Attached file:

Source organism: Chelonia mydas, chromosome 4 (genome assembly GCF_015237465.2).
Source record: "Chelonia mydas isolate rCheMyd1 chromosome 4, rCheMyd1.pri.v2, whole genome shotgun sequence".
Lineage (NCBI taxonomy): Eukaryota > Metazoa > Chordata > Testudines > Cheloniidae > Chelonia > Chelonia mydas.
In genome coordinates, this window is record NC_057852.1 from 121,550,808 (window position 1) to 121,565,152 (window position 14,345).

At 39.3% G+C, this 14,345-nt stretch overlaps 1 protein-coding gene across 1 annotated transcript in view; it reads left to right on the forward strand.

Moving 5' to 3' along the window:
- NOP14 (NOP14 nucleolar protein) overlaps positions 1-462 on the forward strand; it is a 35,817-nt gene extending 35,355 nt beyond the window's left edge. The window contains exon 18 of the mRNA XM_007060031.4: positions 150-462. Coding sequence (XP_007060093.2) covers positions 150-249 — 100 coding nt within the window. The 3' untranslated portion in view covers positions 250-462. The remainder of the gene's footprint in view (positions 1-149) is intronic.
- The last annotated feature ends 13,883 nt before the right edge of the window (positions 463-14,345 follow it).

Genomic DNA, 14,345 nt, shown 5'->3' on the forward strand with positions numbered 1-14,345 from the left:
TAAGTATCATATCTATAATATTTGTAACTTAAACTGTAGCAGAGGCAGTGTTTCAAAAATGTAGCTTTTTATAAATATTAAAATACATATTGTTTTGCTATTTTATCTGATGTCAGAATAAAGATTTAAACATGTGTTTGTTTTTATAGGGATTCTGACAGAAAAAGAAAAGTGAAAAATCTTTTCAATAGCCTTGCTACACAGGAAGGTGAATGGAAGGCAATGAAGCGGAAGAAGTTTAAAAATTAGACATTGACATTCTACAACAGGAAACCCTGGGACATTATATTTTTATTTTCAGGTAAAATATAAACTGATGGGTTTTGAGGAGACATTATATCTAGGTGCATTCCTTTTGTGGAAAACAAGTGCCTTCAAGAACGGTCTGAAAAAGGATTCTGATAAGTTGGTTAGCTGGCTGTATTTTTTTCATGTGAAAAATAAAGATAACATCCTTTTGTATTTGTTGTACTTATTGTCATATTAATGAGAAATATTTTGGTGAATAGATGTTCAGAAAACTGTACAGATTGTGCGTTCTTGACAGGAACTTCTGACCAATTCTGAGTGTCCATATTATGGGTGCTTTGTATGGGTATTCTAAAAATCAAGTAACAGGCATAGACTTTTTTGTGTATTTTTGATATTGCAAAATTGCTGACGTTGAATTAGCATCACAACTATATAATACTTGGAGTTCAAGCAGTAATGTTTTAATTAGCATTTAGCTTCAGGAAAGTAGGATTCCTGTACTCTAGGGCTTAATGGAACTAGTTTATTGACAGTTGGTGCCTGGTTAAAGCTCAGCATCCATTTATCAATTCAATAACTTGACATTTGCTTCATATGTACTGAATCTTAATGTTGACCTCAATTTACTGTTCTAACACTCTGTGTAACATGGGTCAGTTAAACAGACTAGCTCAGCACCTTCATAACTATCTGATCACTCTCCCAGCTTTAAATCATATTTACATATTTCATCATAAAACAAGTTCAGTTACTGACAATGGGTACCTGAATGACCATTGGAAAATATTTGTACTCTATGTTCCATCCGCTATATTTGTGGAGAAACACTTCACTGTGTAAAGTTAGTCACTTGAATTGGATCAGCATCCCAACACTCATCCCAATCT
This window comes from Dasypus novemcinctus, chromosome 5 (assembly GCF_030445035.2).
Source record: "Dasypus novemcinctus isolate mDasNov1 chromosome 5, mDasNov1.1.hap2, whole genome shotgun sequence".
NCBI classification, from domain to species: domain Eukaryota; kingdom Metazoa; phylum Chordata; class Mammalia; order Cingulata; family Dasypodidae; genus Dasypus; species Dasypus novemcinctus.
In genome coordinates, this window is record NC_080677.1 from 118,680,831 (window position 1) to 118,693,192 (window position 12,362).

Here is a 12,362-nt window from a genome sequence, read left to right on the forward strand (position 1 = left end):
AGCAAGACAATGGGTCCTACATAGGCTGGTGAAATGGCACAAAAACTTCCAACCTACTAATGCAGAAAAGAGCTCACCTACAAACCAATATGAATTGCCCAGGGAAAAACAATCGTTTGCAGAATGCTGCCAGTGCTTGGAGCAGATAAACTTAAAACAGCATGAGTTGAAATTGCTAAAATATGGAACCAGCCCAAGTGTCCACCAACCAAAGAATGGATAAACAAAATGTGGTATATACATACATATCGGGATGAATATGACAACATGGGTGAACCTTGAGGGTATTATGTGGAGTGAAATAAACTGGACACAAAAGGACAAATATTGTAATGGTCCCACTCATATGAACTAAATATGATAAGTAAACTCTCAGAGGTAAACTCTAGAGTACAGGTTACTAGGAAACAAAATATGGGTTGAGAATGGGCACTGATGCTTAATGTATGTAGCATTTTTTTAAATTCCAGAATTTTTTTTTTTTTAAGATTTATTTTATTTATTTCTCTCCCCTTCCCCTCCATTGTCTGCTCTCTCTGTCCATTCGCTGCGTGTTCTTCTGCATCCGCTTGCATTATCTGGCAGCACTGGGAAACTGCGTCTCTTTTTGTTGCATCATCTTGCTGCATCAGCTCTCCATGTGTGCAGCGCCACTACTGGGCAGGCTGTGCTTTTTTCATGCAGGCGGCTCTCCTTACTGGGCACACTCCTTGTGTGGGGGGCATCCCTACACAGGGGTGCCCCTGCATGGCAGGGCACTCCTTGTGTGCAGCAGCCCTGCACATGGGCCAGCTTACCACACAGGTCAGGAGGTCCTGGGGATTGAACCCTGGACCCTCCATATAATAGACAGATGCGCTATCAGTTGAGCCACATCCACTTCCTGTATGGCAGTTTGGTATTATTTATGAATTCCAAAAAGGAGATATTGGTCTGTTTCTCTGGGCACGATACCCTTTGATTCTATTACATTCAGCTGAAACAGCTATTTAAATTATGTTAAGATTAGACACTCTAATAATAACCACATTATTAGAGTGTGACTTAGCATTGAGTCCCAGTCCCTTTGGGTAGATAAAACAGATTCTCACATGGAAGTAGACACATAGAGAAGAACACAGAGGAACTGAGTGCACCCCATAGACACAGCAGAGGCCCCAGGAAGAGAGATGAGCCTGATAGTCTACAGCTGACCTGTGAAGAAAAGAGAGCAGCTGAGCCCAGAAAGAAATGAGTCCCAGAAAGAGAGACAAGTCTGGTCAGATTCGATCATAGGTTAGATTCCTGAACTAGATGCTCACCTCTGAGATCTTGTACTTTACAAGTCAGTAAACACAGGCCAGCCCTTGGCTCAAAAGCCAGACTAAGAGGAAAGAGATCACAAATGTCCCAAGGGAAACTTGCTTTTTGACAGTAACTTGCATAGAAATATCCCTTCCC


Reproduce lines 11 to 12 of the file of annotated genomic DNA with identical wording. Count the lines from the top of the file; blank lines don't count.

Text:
This window comes from Dasypus novemcinctus, chromosome 5 (assembly GCF_030445035.2).
Source record: "Dasypus novemcinctus isolate mDasNov1 chromosome 5, mDasNov1.1.hap2, whole genome shotgun sequence".